The efficacy and safety of cromolyn sodium by metered-dose inhaler (MDI) (1 mg per actuation) was evaluated with a double-blind, placebo-controlled, parallel-study design. Subjects with asthma, aged 8 to 58 years, whose asthma was well controlled taking cromolyn sodium capsules by Spinhaler turboinhaler, plus β2-agonists, entered the study after being maintained with cromolyn sodium capsules for a minimum of 4 weeks. The investigation began with a 2-week control interval with cromolyn sodium capsules followed by a 4-week single-blind period with placebo capsules. Subjects whose asthma significantly worsened while they were receiving placebo therapy were then randomized to a 10-week double-blind phase in which they received either active cromolyn sodium or placebo by MDI. Efficacy variables included diary data, physician evaluation, and spirometry. Comparisons were made between baseline period scores and each assessment variable over time. Of 155 subjects entered, 93 qualified for the double-blind, randomized phase. Eighty-three subjects completed the study and were analyzed At baseline there existed no significant differences between the active-treatment and placebo-treatment groups. Significant differences (p < 0.05) in favor of the cromolyn sodium-treatment group, however, were noted at all time points for daily diary symptoms (cough, breathlessness, and overall asthma severity), physician's assessments at each clinic visit, physician's and patient's overall final assessments, FEV1 at each clinic visit, and FVC and peak expiratory flow rate at the final visit. Concomitant bronchodilator medication use was less in the cromolyn sodium-treatment group. Cromolyn sodium by MDI is highly effective for (1) controlling asthmatic symptoms, (2) improving lung functions, and (3) decreasing the need for concomitant bronchodilators.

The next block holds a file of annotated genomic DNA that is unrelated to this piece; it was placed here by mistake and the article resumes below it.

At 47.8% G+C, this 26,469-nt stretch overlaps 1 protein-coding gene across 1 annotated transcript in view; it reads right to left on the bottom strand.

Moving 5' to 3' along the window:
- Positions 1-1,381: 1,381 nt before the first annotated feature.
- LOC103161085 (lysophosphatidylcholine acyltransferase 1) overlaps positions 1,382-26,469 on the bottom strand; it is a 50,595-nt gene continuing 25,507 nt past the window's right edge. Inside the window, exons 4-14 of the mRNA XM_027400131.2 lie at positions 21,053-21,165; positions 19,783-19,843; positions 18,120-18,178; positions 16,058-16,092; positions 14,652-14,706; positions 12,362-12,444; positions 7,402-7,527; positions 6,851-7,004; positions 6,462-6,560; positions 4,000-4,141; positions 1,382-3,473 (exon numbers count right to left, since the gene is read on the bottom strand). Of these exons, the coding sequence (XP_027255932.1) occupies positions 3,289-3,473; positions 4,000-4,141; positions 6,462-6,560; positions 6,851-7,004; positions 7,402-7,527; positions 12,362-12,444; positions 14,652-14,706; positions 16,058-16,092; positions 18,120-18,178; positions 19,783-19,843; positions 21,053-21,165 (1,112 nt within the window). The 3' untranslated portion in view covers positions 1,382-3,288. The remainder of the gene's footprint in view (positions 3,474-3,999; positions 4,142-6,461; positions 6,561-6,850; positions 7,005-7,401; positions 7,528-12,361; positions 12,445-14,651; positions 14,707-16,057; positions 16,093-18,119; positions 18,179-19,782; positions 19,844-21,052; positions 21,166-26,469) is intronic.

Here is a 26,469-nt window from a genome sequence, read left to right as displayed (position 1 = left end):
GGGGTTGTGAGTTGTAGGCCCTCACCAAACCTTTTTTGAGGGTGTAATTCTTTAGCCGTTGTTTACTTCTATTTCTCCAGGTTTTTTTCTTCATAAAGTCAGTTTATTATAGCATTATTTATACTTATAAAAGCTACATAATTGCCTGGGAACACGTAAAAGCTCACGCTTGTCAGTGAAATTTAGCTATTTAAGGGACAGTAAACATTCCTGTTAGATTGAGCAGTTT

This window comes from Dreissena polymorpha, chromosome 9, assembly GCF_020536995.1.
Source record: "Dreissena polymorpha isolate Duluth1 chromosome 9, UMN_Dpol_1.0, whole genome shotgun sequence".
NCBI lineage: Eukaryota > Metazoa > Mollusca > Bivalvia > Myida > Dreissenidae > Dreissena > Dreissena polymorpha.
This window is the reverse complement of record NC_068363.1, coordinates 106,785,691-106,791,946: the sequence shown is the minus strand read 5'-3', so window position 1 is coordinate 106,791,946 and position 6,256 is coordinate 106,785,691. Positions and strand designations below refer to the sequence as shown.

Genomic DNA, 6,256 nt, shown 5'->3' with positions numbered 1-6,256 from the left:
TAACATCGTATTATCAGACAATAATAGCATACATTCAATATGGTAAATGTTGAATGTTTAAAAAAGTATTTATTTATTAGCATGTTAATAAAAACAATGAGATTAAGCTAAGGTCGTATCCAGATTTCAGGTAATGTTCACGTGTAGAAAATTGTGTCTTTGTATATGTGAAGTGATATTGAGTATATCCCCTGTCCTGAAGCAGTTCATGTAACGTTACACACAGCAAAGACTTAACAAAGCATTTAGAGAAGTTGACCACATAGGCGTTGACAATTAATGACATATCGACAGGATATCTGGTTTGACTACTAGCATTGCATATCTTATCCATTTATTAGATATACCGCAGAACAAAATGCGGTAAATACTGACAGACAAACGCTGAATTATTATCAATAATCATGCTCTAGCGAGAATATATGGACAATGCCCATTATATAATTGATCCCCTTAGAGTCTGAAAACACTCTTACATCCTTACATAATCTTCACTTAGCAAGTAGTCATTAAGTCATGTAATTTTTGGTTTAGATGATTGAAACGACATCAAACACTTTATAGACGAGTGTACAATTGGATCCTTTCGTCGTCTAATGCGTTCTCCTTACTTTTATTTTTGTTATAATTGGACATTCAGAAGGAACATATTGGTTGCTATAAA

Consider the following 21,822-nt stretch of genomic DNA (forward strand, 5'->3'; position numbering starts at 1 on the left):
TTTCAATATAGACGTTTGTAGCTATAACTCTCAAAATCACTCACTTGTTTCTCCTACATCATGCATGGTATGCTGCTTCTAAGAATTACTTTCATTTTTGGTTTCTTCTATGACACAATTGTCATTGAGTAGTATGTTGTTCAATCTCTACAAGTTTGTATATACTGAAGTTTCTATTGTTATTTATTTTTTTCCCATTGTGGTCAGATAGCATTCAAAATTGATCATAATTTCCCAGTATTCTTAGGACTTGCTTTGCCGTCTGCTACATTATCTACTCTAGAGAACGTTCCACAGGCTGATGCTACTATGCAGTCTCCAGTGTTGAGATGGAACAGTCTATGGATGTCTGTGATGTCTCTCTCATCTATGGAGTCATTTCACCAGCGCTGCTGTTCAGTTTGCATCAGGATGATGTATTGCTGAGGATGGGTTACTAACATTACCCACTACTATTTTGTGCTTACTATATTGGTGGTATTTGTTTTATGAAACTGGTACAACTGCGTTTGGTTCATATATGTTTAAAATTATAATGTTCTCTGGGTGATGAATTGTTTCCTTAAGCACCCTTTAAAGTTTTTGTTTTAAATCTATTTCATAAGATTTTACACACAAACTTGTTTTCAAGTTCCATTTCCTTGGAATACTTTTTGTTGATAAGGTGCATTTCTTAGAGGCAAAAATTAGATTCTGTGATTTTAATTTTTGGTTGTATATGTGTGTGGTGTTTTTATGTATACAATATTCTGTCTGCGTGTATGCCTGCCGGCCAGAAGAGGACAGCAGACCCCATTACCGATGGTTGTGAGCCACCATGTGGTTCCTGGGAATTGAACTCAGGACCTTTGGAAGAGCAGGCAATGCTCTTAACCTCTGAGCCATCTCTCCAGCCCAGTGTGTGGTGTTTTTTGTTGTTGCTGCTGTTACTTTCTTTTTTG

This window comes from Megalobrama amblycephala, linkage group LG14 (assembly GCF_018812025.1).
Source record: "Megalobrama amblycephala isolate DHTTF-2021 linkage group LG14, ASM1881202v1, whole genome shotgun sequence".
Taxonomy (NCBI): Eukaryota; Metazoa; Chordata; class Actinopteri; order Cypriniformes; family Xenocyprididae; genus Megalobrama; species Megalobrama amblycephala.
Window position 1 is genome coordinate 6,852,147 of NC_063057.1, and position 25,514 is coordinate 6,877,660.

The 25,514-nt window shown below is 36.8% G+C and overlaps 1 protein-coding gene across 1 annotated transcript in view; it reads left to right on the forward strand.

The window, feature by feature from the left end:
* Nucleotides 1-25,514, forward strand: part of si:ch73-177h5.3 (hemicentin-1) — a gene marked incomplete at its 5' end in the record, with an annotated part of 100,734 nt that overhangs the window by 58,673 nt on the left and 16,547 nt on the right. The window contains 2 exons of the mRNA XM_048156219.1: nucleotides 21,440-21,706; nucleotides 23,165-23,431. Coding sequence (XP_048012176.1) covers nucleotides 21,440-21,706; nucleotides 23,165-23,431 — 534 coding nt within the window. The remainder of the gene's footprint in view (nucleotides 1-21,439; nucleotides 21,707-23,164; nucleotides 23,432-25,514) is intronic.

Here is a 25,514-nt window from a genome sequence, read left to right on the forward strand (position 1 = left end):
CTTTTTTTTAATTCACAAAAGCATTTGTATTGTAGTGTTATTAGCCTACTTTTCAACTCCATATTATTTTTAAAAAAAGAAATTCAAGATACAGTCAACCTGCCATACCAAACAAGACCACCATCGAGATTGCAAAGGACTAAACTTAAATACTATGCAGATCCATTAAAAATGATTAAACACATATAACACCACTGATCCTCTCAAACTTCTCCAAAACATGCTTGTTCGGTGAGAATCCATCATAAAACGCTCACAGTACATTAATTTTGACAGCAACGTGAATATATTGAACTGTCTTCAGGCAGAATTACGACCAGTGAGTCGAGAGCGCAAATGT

Bibliographical noteFunding Information:
From the *Section of Allergy, Department of Medicine, University of Minnesota, Minneapolis, Minn.; **Department of Pediatrics, University of Connecticut Medical School, Hartford, Conn.; ***Section of Allergy, Department of Medicine, University of California, Los Angeles, Calif.; and ****Departments of Allergy and Pediatrics, University of California, and Kaiser-Permanente Medical Center, San Diego, Calif. Supported by a grant from Fisons Corp., Bedford, Mass. Received for publication March 10, 1987. Accepted for publication Sept. 27, 1987. Reprint requests: Malcolm N. Blumenthal, MD, Clinical Professor of Medicine, Director, Section of Allergy, Mayo Memorial Building, 420 Delaware St., S.E., Minneapolis, MN 55455.